All of the positives (while we wait)

Beach in Playa del Carmen

It’s been a week and a half since Gabe’s MRI and our meeting with the neurosurgeon. Anyone who knows me knows I avoid talking on the phone at all costs possible (even if it means spending 45 minutes exchanging hundreds of texts to figure out dinner plans), yet here I am constantly checking my phone to see if they’ve called. Just twiddling my thumbs, waiting for our date. Not that I’m eager for him to have surgery — I’m eager for him to be past surgery, on the other side. In the meantime, we just wait.

I’ve had plenty of time over the past near-month to reflect on many things.  As someone who’s not religious, I can’t fall on the, “This is just what God planned,” crutch, so I’ve instead focused on the good things that have come of this. It’s easy to go down the self-pity, “why us?” path, but that serves no one and really just makes me feel worse. Quite frankly, I don’t want to feel worse. Positive thinking makes me feel so much better.

So here we go:

  • It was caught fairly early. Gabe was four months old at diagnosis. Sure, it could have been caught sooner (Dear BOTH pediatricians who missed it — study head shapes, mmmkay?) and he could have been a candidate for endoscopic surgery, but, as selfish as this sounds, I don’t know if I could have dealt with that with a newborn. Four months had me past most post-partum depression/the worst of post-partum anxiety and just in a better place mentally overall. And it’s still early. I see kids who get diagnosed as toddlers, when the risk of inter-cranial pressure (ICP) and other symptoms sometimes develop. He is not being affected by this and hopefully surgery will ensure he never is. Yay!
  • It was diagnosed immediately. There was no waiting around and wondering. The pediatrician was fairly confident when he said it. The cranio-facial doctor was very confident. We didn’t have any inklings at all about it, so there was no wondering, trying to get referrals, etc. It was just boom, your baby has metopic craniosynostosis. Sure, I felt like I was kicked in the teeth (and then stabbed in the heart 17 times), but it was simple.
  • Our care has been outstanding. They have taken the reigns and directed us through this all. The pediatrician gave us a referral, the next surgeon had his nurse set up our other appointments. We don’t have to navigate a complex system trying to figure out who to see, who to call, or what to do next. We were told. And when dealing with an infant who needs surgery, you just want to be told what to do without extra complications or confusion.
  • We have TWO local teams! Some people have to travel hundreds of miles for one. We don’t. If we don’t like the care we’re getting at Ochsner, we can switch to the very qualified team at Children’s. Both are only a few miles from our home. That is a huge relief. People from around the neighboring states come to these hospitals, but for us, they’re local.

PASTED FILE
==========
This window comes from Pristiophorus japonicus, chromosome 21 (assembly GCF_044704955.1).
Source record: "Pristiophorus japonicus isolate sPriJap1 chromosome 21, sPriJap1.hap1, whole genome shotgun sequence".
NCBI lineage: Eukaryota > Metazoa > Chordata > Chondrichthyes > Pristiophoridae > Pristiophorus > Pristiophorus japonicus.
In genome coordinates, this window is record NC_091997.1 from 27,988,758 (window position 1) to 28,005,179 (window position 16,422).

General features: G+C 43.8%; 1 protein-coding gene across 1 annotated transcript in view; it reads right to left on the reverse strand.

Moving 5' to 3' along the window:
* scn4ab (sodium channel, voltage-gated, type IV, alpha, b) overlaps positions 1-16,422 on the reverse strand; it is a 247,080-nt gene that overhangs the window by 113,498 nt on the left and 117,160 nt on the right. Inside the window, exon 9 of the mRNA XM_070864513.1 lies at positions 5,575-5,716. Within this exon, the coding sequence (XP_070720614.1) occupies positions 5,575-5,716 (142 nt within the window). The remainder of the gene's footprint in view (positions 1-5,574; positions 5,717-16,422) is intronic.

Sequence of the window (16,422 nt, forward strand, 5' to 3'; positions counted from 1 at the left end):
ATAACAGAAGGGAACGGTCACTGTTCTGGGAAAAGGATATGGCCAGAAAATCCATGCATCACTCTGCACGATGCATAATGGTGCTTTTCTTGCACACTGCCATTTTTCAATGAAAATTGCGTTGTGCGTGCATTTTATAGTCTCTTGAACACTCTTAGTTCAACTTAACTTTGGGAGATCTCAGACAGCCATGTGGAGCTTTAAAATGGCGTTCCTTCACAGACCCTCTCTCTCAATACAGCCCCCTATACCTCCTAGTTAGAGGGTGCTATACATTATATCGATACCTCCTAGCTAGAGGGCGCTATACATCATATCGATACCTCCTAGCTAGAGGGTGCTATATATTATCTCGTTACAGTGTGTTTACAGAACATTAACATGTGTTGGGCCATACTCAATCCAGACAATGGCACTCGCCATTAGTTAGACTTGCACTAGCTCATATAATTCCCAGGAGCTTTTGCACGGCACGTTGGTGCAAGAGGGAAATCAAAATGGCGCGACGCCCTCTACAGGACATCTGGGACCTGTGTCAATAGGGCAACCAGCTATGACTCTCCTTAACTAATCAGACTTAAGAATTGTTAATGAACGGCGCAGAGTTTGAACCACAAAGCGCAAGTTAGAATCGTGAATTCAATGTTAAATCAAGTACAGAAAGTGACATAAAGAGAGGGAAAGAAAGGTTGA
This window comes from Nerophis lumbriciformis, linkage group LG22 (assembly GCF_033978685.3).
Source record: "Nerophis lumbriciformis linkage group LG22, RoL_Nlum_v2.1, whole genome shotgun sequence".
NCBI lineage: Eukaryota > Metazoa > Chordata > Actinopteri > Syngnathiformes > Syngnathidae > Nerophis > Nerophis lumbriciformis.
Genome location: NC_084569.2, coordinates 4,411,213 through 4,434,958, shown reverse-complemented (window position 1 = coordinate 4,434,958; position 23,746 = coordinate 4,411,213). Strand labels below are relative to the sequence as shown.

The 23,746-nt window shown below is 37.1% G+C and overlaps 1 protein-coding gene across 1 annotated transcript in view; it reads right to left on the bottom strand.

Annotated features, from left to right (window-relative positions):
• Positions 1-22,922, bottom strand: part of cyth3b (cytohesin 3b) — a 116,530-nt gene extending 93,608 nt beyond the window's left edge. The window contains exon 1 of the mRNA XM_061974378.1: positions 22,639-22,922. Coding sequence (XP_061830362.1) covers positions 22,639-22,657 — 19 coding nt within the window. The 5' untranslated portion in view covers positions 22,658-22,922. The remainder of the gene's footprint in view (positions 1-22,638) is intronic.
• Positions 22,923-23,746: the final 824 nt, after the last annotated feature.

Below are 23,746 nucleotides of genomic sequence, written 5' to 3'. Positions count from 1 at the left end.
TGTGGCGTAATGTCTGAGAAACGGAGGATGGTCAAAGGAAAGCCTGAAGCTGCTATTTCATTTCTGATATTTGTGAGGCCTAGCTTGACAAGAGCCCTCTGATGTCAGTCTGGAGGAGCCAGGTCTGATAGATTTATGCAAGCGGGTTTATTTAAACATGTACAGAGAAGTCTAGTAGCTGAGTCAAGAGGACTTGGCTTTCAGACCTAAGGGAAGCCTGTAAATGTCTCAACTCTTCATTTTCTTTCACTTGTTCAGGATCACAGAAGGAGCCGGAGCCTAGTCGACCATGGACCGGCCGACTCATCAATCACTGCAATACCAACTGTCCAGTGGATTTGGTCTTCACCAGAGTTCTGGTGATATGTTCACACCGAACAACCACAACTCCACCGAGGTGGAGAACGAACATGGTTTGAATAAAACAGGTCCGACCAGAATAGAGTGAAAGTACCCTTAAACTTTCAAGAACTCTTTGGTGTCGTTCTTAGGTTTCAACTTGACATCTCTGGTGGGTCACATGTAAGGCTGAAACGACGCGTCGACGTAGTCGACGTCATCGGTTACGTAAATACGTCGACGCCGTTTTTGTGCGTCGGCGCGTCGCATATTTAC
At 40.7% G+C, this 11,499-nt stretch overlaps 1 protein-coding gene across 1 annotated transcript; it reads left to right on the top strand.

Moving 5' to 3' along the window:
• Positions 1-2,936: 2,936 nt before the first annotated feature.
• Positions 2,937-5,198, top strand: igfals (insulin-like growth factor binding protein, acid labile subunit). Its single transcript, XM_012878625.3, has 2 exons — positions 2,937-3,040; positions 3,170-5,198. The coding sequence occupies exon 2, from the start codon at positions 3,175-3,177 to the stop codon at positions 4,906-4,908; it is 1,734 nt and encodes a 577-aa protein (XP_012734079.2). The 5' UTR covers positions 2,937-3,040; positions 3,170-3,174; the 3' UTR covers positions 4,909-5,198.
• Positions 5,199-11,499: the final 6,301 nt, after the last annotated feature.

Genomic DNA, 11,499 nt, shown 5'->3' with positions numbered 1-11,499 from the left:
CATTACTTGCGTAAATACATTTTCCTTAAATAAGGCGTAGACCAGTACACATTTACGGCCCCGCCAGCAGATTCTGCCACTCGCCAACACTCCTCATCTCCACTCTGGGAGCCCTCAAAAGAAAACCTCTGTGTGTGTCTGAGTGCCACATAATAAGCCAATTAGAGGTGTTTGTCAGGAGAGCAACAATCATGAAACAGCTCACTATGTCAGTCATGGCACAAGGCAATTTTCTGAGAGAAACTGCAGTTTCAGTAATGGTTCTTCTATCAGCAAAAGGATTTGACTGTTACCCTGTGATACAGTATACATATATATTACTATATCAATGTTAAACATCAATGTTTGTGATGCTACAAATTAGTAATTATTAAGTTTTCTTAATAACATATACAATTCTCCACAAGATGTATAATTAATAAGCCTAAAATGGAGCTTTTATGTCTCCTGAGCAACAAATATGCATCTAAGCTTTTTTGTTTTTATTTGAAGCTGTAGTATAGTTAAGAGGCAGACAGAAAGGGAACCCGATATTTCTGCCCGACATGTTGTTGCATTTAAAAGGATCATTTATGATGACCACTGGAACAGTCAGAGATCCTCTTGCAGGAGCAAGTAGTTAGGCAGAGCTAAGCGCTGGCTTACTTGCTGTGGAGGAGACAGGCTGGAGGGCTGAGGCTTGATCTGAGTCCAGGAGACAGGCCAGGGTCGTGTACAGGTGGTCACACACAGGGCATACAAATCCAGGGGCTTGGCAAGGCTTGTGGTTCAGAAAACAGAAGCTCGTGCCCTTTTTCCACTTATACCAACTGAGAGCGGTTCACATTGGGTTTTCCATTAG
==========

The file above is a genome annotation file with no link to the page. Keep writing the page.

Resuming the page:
• Gaby is okay. Parents get much more devastating diagnoses. Even craniosynostosis can be worse. When we were in the first few hours/days, I didn’t know what we were looking at. There were many possibilities and some of them weren’t good. He’s okay and he’s going to be okay and for that, I am unbelievably grateful.every.second.
  • It’s reminding me of how strong I can be. When we first found out, I wanted to scream. I wanted to cry. I wanted to just run until I broke. The idea of my baby, my baby, needing cranial surgery seemed impossible to digest. And I didn’t want to digest it because I didn’t want to accept it. But I had no choice. On top of not having a choice, I had to continue on with life. I still have to parent. I still have to partner. I still have to work. I cannot fall apart, especially over something I can’t control. So I have to be strong. Some days it’s really freaking hard and I want to crawl under a blanket and make the world go away for a while. But, when I make it through those moments, I breathe a sigh of relief at what I am capable of.
  • I can’t think about the surgery date. I can’t stare at my phone 24 hours a day. I can’t think of recovery. I can’t cry every time I kiss Gaby’s unscarred head. So I plan. I’m lost in mental escapism. We’ve picked out a house to rent for Christmas in Mexico. I’m planning our driving trip there for the summer, too. Guadalajara, volcanoes, Palenque. Instead of thinking of seeing my baby hooked up to machines, I imagine him taking steps in an old Colonial city. Instead of thinking of the five sleepless nights I’ll spend in a hospital, I’m dreaming of the sound of crashing waves lulling us into slumber in a giant house filled with family and Christmas cheer.
  • I try to never take my family and friends for granted anyways, but holy $h*& are they ever the most amazing people EVER. From sending us dinner, to mailing a care package the night before the MRI, to texting and calling to see if we’re okay, we have constant reminders of how much people care. I try to only surround myself with wonderful people and damn, I’ve really outdone myself.

So, there. A whole list of very positive things that keep me going. And will continue to as I wait for my phone to ring (but only for the right caller). Until then, I’ve got to go back to looking at rental homes in Playa del Carmen

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